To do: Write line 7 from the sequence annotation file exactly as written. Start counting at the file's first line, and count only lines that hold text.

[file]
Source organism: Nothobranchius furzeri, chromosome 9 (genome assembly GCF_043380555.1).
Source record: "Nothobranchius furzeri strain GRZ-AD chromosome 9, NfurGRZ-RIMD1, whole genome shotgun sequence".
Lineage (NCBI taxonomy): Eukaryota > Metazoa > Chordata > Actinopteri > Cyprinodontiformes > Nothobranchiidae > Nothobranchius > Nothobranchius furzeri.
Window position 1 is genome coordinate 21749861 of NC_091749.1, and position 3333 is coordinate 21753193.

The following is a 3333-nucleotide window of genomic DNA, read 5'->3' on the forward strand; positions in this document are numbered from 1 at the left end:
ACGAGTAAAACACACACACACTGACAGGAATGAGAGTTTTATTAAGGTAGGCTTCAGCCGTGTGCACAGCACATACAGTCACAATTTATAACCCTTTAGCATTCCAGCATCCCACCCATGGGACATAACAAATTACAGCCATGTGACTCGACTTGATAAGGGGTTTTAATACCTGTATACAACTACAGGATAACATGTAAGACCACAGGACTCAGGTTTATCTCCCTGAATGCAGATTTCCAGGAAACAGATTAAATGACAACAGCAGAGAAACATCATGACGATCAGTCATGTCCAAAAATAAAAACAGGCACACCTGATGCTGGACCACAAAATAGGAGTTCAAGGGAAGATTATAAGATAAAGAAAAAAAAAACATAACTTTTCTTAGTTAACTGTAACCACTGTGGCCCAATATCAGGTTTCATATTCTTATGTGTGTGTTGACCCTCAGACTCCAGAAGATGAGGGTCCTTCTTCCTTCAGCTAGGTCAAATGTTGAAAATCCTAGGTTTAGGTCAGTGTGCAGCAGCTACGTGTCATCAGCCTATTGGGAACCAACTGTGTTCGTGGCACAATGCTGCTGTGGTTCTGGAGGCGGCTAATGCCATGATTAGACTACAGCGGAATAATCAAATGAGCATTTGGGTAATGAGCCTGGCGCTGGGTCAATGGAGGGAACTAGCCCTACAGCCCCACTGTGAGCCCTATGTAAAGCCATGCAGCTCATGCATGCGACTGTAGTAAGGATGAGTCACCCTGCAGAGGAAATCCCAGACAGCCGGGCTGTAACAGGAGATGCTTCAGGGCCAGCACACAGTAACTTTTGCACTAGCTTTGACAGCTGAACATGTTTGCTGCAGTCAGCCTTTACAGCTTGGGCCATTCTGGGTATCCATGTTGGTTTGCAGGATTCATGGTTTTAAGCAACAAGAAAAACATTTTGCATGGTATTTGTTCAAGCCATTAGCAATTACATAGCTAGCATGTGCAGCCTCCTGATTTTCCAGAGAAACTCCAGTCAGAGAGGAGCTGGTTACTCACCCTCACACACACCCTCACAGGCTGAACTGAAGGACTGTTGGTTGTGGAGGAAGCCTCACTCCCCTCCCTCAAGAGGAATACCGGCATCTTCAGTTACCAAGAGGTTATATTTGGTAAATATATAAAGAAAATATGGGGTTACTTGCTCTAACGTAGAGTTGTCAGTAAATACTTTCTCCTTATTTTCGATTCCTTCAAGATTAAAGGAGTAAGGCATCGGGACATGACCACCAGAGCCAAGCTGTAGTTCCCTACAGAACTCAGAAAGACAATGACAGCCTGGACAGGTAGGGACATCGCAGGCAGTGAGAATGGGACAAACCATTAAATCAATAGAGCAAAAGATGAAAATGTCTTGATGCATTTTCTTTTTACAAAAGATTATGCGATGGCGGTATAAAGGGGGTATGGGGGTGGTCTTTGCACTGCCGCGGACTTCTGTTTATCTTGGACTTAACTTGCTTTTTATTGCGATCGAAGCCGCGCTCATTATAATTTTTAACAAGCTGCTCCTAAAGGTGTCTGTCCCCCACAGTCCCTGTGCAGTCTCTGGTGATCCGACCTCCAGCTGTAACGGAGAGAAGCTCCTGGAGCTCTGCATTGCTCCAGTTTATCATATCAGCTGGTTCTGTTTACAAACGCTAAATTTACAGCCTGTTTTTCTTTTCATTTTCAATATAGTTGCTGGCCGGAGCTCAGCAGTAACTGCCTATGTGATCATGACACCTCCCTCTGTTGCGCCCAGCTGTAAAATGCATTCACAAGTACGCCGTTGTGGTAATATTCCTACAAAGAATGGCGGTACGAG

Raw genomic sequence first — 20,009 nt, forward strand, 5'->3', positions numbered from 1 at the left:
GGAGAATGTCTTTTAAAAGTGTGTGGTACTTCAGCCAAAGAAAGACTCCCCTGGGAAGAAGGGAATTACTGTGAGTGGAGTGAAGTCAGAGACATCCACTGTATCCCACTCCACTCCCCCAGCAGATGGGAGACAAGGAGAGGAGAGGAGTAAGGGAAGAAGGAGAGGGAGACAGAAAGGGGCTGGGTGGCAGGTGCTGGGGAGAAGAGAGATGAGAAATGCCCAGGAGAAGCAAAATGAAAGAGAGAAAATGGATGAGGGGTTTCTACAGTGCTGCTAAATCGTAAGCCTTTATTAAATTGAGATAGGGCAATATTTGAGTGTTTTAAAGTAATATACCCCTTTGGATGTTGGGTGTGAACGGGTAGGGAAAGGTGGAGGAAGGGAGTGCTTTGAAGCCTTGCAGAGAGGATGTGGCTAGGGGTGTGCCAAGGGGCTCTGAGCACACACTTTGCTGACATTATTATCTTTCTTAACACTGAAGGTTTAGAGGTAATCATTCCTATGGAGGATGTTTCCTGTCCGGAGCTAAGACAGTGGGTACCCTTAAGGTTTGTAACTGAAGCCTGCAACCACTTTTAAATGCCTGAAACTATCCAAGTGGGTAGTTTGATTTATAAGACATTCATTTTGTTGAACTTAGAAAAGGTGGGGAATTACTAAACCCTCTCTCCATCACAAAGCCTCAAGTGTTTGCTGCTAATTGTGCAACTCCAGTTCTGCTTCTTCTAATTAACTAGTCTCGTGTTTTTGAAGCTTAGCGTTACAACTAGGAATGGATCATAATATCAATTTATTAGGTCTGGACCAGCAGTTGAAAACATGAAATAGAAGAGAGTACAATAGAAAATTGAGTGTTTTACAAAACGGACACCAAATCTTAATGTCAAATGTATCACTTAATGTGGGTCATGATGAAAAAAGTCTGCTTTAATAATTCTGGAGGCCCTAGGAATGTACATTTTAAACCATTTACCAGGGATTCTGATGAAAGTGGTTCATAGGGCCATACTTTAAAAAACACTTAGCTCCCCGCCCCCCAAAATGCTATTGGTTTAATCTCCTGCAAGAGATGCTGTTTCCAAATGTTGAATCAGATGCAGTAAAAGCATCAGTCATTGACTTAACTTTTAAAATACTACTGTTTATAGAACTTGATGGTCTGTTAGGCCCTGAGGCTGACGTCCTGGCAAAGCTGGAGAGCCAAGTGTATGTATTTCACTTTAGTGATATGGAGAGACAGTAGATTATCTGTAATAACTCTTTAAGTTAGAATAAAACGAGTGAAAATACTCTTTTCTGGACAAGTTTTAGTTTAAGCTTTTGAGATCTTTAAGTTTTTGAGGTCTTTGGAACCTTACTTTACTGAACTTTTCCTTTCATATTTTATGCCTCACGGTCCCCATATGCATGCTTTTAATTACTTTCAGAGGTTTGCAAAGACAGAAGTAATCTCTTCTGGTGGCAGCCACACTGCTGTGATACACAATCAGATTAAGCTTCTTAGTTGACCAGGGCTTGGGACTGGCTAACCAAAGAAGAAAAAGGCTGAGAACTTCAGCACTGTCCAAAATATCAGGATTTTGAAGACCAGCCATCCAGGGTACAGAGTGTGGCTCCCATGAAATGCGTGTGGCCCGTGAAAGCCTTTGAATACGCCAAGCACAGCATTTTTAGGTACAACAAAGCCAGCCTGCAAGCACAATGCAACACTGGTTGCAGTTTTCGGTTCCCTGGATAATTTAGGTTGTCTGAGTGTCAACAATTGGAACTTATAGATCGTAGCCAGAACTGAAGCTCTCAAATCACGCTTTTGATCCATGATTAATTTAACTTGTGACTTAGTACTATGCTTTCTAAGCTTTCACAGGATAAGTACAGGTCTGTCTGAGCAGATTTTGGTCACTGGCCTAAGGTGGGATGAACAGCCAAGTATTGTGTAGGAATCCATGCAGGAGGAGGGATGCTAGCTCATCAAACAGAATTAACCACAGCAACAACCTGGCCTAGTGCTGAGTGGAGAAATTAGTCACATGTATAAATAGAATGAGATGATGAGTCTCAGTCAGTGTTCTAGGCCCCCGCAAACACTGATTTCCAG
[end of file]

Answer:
Raw genomic sequence first — 20,009 nt, forward strand, 5'->3', positions numbered from 1 at the left: